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Development and Application of a Web-Based Nutritional Management Program to Improve Dietary Behaviors for the Prevention of Metabolic Syndrome


CIN: Computers, Informatics, Nursing: May 2014 - Volume 32 - Issue 5 - p 232–241
doi: 10.1097/CIN.0000000000000054
Feature Article

The purpose of this study was to develop a Web-based nutritional management program for the prevention of metabolic syndrome and to evaluate how the program affects health-related behaviors and the health status of office workers with metabolic syndrome risk factors. For the pilot test of the Web-based nutritional management program, 29 employees (19 males, 10 females) with more than one metabolic syndrome risk factor participated in the Web-based nutritional management program for 16 weeks. Participants visited the Web site more than two times per week and completed customized assessments of health status, smoking habits, alcohol consumption, dietary habits, food intake, ideal body weight, energy requirements, and exercise. Subjects had a significant decrease in body weight, waist circumference, body mass index (P < .01 in males, P < .05 in females), and body fat (P < .01 in males). The frequency of dietary habits such as eating snacks, eating out, and dining with others decreased, whereas the frequency of intake of foods such as whole grains, seaweed, fruit, and low-fat milk increased after intervention. After 16 weeks, program satisfaction was evaluated using a Web evaluation questionnaire, and most of the participants were highly satisfied with Web site components such as the loading speed, configuration, privacy, design, functionality, and contents.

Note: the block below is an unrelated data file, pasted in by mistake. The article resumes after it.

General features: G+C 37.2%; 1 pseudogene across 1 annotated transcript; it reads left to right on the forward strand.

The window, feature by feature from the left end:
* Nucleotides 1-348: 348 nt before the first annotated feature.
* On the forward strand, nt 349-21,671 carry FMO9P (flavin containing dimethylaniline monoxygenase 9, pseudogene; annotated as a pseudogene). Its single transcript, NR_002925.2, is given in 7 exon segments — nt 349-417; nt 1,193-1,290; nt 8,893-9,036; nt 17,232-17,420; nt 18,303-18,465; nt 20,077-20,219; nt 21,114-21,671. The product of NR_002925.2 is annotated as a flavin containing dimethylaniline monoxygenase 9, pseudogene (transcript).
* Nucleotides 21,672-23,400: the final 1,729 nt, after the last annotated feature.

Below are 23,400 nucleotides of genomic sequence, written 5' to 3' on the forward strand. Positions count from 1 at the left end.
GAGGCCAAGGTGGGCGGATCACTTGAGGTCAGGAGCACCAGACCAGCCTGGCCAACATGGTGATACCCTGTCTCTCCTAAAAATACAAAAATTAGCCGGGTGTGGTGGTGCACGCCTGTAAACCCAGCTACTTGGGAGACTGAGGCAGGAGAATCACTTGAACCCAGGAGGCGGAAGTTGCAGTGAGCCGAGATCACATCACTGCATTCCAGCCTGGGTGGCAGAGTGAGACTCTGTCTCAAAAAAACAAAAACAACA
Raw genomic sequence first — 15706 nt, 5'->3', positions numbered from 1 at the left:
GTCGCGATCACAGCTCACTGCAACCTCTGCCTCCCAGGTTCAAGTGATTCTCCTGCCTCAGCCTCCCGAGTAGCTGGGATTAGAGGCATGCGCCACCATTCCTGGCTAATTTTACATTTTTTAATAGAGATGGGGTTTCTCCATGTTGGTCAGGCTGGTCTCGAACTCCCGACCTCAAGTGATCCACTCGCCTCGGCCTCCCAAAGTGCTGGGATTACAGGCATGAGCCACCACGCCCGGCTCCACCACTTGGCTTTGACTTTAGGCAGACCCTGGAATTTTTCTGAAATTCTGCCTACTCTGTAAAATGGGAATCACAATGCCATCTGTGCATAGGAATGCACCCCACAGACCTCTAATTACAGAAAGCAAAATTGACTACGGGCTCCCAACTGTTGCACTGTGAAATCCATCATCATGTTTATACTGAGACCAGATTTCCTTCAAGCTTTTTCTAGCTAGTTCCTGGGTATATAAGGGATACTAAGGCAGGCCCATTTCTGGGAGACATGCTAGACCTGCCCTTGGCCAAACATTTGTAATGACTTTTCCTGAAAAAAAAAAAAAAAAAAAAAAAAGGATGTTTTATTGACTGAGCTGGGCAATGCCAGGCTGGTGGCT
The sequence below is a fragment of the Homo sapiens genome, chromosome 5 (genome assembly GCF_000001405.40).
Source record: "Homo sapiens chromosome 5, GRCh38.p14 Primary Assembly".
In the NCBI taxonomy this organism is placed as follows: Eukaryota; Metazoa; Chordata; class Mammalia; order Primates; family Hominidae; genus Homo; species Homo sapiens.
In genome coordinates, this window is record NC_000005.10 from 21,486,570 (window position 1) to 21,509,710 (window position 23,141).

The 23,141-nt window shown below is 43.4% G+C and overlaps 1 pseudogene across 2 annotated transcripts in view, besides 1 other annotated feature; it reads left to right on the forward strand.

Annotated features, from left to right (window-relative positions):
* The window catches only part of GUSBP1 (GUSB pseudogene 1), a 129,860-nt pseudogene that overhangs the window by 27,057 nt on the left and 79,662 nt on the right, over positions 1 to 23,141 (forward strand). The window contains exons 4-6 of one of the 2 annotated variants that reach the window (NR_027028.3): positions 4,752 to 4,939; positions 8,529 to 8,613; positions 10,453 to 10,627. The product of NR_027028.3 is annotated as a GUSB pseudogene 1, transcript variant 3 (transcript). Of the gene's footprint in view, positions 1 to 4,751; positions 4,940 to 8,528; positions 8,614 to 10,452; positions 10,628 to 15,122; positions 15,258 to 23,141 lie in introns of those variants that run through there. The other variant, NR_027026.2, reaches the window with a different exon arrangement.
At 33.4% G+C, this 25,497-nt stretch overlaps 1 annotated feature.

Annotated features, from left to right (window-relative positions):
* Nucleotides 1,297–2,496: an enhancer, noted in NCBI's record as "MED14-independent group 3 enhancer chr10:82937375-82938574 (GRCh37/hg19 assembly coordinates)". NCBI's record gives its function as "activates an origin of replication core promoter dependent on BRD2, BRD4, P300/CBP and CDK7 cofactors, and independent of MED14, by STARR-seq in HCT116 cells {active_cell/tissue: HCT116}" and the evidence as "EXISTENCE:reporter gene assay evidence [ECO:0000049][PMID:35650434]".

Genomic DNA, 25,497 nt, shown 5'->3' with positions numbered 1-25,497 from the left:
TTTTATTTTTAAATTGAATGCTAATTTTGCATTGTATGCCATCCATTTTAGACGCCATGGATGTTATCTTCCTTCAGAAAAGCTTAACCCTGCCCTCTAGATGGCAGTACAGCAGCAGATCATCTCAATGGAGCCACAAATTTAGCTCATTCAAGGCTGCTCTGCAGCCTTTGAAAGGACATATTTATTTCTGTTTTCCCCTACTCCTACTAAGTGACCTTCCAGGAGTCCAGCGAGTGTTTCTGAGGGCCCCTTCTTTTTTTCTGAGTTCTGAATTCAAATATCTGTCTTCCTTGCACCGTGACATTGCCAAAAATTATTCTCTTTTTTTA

Author Affiliations: Department of Food and Nutrition, Brain Korea 21 Project, College of Human Ecology, Yonsei University (Drs Choi, Lee, and Yoon); Department of Family Medicine, Shinchon Severance Hospital, Yonsei University College of Medicine (Dr Kang); CoreMed Co Ltd, Ubiquitous Healthcare Company (Mrs Lee), Seoul, Korea.

This project was conducted through the generous financial support of the CoreMed Corporation in Korea and the Brain Korea 21 Project, College of Human Ecology, Yonsei University.

The authors have disclosed that they have no significant relationship with, or financial interest in, any commercial companies pertaining to this article.

Corresponding author: Sun Yoon, PhD, Department of Food and Nutrition, College of Human Ecology, Yonsei University, 50 Yonsei-ro, Seodaemun-gu, Seoul 120-749, Korea (

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